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- Journal of Physiology: Suppression of Skeletal Muscle Lipoprotein Lipase Activity During Physical Inactivity: A Molecular Reason to Maintain Daily Low-Intensity Activity
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When you've been sticking to your diet and hitting the gym faithfully, it's frustrating to step on the scale and see the same number as the week before. It might seem like you're doing everything in your power to shed pounds, but that might not truly be the case. Take a look at some common pitfalls to see if they're hindering your weight-loss efforts.
Weight loss is all about calories in vs. calories out, but it’s easy to overestimate the calories you’re burning through exercise or underestimate the number of calories you’re eating. Registered dietitian Lisa Young recommends writing down everything that goes into your mouth for a week and using a reputable calorie counter to figure out an accurate calorie count. It’s also key that you pay attention to the amount of food you put in your mouth. If you’re eating meals or snacks in front of the television or computer, you’re probably consuming many more calories than you think. Measure out your food before you sit down to eat it to combat this problem.
Too Little H20
It’s no secret that water is helpful for weight loss – it helps suppress your appetite so you don’t overconsume calories. It plays another role in weight loss, though, according to “Fitness” magazine – dehydration means your kidneys don’t function properly, so your body turns to your liver for help 1. Because of this, your body stores the fat you eat rather than burning it off. According to Dr. Pamela Wartian Smith, you should drink around half your body weight in ounces of water each day.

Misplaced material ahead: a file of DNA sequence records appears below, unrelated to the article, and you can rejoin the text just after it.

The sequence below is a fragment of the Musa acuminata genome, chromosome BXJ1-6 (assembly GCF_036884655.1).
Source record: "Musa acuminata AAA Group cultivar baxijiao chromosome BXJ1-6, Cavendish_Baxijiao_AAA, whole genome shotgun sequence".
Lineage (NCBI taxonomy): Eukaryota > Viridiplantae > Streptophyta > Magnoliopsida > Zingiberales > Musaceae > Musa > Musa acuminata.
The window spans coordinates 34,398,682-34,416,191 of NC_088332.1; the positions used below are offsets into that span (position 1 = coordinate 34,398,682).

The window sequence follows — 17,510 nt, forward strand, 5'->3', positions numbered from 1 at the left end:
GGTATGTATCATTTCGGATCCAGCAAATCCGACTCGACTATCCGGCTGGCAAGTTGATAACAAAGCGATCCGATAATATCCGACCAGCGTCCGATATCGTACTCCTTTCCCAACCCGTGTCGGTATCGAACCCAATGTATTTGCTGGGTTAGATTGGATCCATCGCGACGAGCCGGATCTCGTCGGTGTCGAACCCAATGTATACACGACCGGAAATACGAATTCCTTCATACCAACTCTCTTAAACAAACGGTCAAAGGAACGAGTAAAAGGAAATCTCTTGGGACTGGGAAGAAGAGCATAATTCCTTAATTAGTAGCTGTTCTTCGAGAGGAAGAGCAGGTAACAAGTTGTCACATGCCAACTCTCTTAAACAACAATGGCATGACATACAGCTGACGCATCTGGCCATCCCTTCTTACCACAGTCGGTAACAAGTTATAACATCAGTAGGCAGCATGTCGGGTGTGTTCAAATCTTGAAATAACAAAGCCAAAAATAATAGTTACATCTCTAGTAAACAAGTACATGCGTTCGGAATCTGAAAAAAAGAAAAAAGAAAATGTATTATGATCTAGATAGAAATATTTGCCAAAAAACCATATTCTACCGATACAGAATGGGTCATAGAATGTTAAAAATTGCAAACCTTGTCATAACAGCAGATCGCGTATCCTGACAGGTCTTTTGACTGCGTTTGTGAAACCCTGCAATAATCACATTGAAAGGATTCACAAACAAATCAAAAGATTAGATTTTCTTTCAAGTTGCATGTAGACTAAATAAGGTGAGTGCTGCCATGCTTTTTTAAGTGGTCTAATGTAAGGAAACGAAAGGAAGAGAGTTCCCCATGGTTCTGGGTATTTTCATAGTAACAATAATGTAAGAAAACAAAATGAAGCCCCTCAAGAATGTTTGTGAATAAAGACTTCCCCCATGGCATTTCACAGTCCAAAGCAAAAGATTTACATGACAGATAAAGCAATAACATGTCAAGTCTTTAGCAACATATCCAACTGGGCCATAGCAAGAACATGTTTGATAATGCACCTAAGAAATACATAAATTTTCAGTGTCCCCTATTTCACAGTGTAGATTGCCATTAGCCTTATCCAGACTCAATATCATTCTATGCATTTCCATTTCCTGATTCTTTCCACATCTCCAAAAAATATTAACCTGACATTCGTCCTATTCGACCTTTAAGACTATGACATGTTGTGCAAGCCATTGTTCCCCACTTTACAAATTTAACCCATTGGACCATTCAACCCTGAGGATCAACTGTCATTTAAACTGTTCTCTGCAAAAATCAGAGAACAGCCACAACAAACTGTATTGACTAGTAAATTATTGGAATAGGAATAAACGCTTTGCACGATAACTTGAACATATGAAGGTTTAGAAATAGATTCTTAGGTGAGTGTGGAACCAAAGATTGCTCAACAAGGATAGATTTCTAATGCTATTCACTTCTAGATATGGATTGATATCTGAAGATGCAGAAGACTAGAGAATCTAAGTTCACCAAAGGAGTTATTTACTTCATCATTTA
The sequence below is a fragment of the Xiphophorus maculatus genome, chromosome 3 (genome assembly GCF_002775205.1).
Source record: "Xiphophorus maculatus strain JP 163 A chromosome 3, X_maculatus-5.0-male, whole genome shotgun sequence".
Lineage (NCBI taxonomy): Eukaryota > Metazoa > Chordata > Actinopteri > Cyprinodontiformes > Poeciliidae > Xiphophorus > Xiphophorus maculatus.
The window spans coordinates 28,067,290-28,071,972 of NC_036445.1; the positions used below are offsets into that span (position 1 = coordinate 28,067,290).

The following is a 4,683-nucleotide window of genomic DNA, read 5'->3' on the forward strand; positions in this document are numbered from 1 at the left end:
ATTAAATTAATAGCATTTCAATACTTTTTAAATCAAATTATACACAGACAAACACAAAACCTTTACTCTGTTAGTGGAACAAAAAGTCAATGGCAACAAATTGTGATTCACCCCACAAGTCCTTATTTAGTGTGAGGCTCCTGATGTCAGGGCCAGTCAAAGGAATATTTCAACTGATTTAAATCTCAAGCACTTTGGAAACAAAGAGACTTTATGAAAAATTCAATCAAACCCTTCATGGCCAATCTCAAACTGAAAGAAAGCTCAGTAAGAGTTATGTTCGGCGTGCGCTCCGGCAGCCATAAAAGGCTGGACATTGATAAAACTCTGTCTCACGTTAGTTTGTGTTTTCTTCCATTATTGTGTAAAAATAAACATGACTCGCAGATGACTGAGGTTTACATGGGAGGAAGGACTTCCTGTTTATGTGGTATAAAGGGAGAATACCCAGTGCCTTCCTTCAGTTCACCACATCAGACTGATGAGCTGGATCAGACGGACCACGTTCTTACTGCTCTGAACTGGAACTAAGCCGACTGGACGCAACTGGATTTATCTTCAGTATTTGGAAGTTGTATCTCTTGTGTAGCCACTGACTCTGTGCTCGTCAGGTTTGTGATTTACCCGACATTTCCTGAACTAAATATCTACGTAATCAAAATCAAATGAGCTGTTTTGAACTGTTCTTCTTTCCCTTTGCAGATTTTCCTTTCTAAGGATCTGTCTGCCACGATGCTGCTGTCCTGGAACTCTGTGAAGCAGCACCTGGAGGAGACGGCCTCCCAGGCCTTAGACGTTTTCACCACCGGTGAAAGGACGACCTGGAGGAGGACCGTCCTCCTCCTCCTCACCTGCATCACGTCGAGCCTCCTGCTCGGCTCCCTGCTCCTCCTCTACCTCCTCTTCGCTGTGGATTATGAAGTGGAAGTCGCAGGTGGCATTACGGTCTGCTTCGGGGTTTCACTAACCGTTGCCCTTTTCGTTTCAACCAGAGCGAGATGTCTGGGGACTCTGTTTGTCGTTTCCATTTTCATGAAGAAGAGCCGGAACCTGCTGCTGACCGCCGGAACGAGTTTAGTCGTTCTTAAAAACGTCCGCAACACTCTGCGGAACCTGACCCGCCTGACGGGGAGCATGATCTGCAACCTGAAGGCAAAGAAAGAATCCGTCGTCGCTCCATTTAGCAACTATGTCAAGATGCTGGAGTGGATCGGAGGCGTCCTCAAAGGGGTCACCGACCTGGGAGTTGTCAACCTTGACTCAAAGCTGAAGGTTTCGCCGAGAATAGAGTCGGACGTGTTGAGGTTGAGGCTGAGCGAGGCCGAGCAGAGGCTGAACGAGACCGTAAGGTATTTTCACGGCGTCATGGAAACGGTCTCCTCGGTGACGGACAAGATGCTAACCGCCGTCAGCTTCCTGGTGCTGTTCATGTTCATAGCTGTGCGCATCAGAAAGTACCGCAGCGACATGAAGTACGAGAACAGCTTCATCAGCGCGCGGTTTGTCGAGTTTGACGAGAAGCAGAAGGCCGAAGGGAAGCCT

Desk Job Dangers
Even a regular exercise routine can’t necessarily counteract the effects of an otherwise sedentary lifestyle -- such as one of an office worker who spends eight hours a day at a desk. According to a study published in 2003 in the “Journal of Physiology,” sitting for a few hours a day causes your body to stop making lipase, an enzyme that inhibits fat. To counteract this, get up and walk around as much as possible, whether it’s taking a 15-minute walk on your lunch break or just lapping around the office to speak with your co-workers.
Ball of Stress
It’s not only your brain that gets frazzled by stress; your body does, too. According to Smith, the stress hormone cortisol triggers your appetite, slows your metabolism and increases production of a brain chemical, neuropeptide Y, which boosts carb cravings. If you constantly feel overwhelmed, it might be time to slow down -- and possibly get some more sleep. Registered dietitian Kristin Kirkpatrick says getting fewer than five hours of sleep a night can alter hormones responsible for hunger and fullness, causing you to overeat.
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